Non-competition agreements, also known as covenants not to compete or restrictive covenants, are employment contracts used by employers to limit the ability of an employee to compete with the employer by stealing customers or trade secrets. Enforceable agreements must strike a balance between protecting the employer’s legitimate business interests from an unfair competitive advantage with the employee’s right to work in a field for which he or she is trained.  In general, courts decide what is considered reasonable or not reasonable by examining the type and size of the business, how long and over what geographic area the restrictions apply and whether adequate consideration, or benefit, was given the employee at the time the agreement was signed.

The Law In Utah

Utah courts have determined that restrictive covenants are enforceable if the terms are reasonable and necessary to protect certain business interests of the employer such as trade secrets, good will or extraordinary investment in the training or education of the employee. Factors considered when determining reasonableness include the hardship an agreement puts on the former employee, its effect on the general public and the restrictions placed on time, territory and activity of the former employee.


Consideration

With any contractual arrangement, both parties must be giving and receiving something of value, also known as consideration. Utah courts have determined that the offer of initial or continued employment is sufficient consideration or benefit to the employee in exchange for agreeing to not compete with the employer should the employment relationship terminate.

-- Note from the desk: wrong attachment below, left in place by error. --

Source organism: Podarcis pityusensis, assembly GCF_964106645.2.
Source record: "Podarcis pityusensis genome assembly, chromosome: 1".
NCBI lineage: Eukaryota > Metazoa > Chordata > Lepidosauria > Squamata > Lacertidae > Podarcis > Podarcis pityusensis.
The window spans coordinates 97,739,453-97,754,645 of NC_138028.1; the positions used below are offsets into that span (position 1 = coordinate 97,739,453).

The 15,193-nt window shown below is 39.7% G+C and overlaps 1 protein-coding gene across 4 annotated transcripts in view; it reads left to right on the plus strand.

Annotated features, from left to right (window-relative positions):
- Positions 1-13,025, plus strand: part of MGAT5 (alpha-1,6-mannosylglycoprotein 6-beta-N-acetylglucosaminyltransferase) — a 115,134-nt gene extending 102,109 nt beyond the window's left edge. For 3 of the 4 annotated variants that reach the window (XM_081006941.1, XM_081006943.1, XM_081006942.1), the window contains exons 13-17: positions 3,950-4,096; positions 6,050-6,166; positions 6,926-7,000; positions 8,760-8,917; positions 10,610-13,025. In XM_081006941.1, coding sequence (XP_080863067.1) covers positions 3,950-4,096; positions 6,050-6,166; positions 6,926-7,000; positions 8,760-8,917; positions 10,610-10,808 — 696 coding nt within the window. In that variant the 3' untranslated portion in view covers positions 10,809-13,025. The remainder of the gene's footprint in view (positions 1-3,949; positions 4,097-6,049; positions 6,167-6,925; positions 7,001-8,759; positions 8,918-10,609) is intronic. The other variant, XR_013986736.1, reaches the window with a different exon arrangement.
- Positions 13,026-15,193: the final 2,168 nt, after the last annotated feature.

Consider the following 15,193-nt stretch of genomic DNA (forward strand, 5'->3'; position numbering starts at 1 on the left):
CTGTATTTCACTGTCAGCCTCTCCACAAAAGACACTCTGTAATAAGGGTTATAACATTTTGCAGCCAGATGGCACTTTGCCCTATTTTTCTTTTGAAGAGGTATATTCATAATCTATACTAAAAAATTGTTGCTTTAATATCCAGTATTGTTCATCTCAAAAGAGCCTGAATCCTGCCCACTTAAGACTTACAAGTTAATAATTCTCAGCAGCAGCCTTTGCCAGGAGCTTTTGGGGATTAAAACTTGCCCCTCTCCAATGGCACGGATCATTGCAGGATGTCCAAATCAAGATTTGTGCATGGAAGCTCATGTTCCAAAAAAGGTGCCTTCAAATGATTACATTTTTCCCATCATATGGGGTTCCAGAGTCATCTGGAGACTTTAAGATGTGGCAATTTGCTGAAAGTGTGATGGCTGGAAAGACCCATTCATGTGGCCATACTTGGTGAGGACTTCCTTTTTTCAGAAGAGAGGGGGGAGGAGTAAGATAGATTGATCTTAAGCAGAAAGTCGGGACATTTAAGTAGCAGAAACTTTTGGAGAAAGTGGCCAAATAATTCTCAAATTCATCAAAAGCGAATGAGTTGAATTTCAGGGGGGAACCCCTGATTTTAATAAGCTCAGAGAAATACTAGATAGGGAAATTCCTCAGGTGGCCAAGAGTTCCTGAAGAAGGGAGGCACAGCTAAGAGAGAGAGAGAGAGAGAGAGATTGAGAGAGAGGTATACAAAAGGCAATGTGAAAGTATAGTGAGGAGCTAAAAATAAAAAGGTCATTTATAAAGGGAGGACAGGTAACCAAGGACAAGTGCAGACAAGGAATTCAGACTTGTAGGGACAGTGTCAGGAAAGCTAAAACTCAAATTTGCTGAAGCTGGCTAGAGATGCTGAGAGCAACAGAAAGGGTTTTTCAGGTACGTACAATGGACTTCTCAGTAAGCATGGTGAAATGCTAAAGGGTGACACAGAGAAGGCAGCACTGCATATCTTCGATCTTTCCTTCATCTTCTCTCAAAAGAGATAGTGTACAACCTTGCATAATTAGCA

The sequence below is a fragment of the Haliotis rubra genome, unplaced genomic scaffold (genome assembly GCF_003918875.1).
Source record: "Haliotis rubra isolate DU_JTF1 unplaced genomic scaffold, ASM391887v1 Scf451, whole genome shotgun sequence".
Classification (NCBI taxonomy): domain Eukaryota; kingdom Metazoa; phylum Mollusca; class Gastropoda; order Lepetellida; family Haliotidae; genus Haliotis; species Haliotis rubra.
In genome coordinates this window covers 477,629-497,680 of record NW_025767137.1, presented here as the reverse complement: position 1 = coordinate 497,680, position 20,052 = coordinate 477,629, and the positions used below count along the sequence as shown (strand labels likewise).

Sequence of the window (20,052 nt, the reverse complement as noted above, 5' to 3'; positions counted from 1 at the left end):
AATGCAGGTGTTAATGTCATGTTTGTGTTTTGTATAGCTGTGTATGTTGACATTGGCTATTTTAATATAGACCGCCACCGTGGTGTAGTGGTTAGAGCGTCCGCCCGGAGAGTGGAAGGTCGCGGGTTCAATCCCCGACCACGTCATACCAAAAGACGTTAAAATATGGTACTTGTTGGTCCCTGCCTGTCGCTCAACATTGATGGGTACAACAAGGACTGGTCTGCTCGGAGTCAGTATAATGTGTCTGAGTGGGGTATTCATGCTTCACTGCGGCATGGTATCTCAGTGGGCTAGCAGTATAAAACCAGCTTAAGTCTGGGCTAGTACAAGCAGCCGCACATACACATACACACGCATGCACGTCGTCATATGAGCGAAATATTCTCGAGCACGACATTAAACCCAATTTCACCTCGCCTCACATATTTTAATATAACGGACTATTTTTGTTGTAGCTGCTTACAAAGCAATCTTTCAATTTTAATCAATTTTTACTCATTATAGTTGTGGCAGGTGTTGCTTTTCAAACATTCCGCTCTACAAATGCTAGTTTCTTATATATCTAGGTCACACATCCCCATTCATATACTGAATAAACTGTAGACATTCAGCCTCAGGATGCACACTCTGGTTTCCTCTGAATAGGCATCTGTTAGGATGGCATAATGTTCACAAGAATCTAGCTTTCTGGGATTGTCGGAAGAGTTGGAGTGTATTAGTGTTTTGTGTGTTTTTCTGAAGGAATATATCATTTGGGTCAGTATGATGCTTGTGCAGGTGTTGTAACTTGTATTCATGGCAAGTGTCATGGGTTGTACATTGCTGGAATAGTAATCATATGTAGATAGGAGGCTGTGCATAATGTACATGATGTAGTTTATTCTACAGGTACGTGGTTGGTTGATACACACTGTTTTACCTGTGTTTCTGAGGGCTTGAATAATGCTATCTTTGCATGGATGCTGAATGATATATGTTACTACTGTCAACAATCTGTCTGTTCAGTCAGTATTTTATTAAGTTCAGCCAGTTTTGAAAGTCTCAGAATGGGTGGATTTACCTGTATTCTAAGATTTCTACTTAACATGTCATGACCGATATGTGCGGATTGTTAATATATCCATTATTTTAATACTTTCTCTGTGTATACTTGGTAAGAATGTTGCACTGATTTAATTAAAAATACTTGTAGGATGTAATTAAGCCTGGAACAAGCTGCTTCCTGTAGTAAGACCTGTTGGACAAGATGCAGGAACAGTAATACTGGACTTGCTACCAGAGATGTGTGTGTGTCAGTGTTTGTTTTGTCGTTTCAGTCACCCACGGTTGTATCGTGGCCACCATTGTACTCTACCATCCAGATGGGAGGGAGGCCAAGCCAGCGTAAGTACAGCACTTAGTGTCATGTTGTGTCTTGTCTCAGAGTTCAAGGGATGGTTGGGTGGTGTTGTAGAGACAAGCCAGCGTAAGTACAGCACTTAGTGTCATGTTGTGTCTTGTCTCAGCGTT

Reasonableness in Time and Geographic Scope

Agreements may be deemed unenforceable if a court finds that they are unreasonable in terms of duration, geographic scope and the location and nature of the employer’s clientele.

Examples of non-compete agreements that Utah courts have found to be reasonable include:

  • A 2-year restriction against the former consultant of a multi-level marketing business selling food, cosmetics and essential oils.
  • A restriction with no geographic limitation where the business and clientele of the employer were nationwide.
  • A  5-year restriction against a former pharmacist/store manager from competing within two miles of the former employer.

Employers need to keep these issues in mind when asking employees to sign restrictive covenants. It is also important to know if potential new hires have a non-compete agreement with a former employer. In some cases, the new employer can be liable to the former employer if hiring the employee would put him or her in violation of the agreement. Different rules may apply to situations in which all or part of a business is being sold and a restrictive covenant is agreed to by the buyer and the seller.